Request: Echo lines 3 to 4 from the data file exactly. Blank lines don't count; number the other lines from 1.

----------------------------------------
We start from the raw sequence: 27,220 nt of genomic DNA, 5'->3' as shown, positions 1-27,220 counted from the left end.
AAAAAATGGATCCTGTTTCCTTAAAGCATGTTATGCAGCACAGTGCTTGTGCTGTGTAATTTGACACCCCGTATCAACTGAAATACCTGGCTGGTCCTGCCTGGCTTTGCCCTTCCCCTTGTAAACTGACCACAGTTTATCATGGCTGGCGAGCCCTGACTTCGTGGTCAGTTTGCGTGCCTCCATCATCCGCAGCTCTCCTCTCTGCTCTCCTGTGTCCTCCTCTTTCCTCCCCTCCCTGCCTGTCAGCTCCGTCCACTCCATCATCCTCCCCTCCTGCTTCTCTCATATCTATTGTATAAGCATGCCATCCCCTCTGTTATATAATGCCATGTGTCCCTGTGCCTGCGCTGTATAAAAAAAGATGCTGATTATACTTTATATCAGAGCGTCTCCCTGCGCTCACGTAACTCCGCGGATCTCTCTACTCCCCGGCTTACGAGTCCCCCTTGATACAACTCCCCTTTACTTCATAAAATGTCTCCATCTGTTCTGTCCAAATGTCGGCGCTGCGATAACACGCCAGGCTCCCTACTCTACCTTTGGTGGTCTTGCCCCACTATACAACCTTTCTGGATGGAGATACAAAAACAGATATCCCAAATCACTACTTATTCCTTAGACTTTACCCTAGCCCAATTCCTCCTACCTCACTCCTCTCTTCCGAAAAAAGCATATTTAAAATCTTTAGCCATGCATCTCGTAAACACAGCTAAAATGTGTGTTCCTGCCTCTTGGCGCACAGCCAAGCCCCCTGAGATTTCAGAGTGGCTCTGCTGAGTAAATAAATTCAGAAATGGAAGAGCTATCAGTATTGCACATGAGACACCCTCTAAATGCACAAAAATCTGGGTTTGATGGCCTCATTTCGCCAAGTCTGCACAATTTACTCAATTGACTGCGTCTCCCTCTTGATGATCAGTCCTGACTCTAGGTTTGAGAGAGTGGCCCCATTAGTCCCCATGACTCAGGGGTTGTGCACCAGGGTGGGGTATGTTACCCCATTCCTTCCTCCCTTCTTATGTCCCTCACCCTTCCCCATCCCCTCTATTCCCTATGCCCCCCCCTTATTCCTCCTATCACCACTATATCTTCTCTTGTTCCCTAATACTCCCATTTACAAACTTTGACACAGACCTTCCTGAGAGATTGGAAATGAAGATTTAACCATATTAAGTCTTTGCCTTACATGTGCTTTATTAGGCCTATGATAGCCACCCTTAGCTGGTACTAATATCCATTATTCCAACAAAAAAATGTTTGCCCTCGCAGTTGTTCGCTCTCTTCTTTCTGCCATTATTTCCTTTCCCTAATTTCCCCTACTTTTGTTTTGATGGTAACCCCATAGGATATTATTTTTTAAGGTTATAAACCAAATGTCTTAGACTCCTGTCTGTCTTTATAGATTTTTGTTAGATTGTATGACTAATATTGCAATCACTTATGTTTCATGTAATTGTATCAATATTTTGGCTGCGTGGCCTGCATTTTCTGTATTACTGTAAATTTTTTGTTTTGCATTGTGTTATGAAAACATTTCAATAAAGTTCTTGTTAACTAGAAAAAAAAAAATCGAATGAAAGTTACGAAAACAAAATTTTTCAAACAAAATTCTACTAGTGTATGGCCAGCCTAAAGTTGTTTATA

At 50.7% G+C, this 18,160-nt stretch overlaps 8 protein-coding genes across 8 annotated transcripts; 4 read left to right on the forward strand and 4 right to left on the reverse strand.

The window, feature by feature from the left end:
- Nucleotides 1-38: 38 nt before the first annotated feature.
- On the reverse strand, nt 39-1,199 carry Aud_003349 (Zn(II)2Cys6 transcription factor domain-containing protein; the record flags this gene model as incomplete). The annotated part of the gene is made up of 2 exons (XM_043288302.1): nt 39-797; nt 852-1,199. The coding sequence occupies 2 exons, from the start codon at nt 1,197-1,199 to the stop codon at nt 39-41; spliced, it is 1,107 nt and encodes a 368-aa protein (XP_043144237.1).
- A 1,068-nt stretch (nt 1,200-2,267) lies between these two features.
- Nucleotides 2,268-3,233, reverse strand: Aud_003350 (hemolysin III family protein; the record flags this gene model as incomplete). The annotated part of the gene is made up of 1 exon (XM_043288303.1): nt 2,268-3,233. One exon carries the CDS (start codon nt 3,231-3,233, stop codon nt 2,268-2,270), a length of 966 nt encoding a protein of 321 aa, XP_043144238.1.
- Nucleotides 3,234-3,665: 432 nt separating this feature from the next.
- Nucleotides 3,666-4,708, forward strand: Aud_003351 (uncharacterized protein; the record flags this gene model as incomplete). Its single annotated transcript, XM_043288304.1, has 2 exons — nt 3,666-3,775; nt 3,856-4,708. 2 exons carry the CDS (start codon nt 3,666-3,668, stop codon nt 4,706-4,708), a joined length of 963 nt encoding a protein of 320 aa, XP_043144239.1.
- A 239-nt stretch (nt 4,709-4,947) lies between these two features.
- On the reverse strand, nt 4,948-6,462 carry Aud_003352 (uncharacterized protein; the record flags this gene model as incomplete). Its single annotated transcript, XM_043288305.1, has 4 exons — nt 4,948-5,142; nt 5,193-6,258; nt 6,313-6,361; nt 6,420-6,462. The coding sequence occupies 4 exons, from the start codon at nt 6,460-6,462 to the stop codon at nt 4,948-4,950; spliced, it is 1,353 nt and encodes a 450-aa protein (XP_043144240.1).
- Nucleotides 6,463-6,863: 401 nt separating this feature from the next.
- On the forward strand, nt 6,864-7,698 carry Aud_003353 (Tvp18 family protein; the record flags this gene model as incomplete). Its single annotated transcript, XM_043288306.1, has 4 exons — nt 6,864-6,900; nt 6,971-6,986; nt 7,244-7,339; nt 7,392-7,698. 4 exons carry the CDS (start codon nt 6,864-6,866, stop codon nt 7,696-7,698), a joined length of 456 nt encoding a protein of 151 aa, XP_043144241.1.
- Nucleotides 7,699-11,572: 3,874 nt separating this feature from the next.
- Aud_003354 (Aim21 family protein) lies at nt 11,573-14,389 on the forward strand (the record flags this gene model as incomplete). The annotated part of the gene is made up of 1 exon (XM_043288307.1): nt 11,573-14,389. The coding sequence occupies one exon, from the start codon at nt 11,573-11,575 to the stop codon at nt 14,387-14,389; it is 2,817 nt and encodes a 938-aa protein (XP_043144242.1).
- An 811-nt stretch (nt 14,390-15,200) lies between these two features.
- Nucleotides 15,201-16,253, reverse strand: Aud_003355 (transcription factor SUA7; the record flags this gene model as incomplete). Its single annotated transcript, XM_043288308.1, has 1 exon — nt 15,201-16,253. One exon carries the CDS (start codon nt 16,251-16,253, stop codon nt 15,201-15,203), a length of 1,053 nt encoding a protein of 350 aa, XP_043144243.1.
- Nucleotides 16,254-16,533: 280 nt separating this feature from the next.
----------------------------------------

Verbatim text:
At 50.7% G+C, this 18,160-nt stretch overlaps 8 protein-coding genes across 8 annotated transcripts; 4 read left to right on the forward strand and 4 right to left on the reverse strand.

The window, feature by feature from the left end: